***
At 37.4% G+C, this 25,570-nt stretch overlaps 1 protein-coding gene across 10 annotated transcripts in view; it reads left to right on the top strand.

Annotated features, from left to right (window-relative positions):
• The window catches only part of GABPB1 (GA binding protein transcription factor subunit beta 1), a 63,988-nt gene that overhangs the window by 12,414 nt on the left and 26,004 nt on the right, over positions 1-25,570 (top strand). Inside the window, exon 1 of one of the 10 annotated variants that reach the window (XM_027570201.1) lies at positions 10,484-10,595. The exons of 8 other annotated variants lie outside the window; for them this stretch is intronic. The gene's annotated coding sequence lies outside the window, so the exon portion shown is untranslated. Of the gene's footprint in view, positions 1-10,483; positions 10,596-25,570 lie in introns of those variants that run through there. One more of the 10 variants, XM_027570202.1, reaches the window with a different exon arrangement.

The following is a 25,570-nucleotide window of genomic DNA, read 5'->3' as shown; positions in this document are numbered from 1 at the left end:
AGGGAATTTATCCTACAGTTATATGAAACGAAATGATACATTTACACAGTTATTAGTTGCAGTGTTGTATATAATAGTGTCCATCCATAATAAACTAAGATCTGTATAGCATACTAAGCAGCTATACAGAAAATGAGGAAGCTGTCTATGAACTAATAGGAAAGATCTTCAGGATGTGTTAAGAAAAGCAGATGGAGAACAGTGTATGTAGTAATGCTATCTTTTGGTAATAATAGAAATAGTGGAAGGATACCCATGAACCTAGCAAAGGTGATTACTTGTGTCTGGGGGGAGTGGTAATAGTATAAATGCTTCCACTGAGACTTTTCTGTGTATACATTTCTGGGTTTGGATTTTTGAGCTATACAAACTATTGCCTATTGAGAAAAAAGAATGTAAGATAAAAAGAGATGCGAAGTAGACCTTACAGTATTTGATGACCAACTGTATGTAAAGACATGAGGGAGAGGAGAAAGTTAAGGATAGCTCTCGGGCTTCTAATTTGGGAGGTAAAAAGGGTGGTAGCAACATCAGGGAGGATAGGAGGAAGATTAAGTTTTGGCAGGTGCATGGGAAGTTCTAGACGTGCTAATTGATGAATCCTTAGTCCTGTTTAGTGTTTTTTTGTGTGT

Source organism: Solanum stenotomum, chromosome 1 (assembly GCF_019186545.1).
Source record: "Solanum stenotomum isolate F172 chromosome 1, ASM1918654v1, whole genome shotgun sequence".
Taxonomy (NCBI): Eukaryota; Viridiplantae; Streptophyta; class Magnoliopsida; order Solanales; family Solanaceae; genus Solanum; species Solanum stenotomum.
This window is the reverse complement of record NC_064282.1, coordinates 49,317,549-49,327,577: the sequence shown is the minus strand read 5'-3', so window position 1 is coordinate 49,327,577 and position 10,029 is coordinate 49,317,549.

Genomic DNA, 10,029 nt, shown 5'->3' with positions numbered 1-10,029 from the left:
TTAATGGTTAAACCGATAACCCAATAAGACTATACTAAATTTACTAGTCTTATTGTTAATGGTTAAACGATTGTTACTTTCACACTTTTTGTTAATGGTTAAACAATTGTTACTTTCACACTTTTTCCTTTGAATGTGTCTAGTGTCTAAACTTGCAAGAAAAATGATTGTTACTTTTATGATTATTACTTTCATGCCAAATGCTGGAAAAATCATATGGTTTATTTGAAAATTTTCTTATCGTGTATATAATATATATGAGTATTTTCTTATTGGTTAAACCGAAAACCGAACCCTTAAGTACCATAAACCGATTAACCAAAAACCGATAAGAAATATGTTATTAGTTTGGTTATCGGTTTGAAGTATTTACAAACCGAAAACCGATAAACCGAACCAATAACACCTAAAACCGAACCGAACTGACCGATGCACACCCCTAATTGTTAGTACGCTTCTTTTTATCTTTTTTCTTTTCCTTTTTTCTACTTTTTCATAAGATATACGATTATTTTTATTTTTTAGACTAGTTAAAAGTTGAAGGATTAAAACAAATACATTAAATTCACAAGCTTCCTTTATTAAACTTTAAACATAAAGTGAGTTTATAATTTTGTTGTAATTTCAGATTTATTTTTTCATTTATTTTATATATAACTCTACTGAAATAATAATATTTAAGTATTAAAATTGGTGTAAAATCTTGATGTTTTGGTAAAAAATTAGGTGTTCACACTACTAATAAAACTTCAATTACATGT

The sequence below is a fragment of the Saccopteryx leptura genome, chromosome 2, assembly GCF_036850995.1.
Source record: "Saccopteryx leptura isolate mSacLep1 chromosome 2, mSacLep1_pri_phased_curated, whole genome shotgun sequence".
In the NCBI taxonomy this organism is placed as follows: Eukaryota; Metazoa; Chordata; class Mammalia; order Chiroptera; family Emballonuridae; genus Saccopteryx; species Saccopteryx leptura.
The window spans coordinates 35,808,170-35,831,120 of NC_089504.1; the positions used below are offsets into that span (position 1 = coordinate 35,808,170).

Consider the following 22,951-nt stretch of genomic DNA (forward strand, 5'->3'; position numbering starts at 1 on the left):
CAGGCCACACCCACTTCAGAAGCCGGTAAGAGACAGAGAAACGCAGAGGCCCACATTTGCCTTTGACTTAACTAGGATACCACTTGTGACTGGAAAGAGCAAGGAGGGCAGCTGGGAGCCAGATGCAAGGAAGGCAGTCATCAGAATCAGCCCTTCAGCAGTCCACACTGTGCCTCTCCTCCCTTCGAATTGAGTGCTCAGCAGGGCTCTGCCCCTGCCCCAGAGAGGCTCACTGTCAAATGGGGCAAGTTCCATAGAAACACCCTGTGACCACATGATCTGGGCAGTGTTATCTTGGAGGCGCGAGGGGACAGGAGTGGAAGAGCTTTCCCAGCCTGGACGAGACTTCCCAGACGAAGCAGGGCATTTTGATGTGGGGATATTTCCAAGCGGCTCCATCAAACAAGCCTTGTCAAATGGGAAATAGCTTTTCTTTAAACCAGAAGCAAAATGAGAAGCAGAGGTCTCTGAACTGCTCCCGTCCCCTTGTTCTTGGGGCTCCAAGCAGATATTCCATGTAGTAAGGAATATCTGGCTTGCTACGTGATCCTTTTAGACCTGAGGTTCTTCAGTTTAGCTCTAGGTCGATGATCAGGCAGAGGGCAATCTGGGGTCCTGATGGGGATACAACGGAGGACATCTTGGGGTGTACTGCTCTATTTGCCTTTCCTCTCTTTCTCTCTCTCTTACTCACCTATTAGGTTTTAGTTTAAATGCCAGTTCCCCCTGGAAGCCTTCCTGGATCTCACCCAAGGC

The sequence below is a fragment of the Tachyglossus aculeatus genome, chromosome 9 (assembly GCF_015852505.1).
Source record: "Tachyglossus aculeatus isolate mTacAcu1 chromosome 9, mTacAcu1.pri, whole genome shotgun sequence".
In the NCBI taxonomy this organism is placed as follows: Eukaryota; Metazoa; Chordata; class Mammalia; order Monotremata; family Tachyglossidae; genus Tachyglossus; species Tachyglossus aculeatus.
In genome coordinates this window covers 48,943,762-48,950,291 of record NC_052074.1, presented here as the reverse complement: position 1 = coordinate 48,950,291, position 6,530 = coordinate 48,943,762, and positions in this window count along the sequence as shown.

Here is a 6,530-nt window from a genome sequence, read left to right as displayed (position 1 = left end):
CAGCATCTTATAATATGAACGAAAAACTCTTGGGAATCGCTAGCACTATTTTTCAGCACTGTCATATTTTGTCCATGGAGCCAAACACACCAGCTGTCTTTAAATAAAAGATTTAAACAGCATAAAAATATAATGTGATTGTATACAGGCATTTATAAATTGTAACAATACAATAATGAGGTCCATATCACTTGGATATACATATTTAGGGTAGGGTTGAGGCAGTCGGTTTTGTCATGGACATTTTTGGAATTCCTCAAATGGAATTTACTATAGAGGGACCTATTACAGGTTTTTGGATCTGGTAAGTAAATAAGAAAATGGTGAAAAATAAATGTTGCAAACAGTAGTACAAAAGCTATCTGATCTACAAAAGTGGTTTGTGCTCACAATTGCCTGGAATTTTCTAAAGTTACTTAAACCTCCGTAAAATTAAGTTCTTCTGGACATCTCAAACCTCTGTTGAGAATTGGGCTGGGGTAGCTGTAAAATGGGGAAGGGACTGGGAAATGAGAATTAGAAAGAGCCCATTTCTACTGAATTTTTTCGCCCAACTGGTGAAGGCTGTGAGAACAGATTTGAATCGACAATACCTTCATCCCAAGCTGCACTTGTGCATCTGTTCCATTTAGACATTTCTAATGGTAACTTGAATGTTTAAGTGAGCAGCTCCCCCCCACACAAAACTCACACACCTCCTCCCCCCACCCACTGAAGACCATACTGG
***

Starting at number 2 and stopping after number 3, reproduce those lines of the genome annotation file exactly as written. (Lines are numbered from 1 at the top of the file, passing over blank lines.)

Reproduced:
Annotated features, from left to right (window-relative positions):
• The window catches only part of GABPB1 (GA binding protein transcription factor subunit beta 1), a 63,988-nt gene that overhangs the window by 12,414 nt on the left and 26,004 nt on the right, over positions 1-25,570 (top strand). Inside the window, exon 1 of one of the 10 annotated variants that reach the window (XM_027570201.1) lies at positions 10,484-10,595. The exons of 8 other annotated variants lie outside the window; for them this stretch is intronic. The gene's annotated coding sequence lies outside the window, so the exon portion shown is untranslated. Of the gene's footprint in view, positions 1-10,483; positions 10,596-25,570 lie in introns of those variants that run through there. One more of the 10 variants, XM_027570202.1, reaches the window with a different exon arrangement.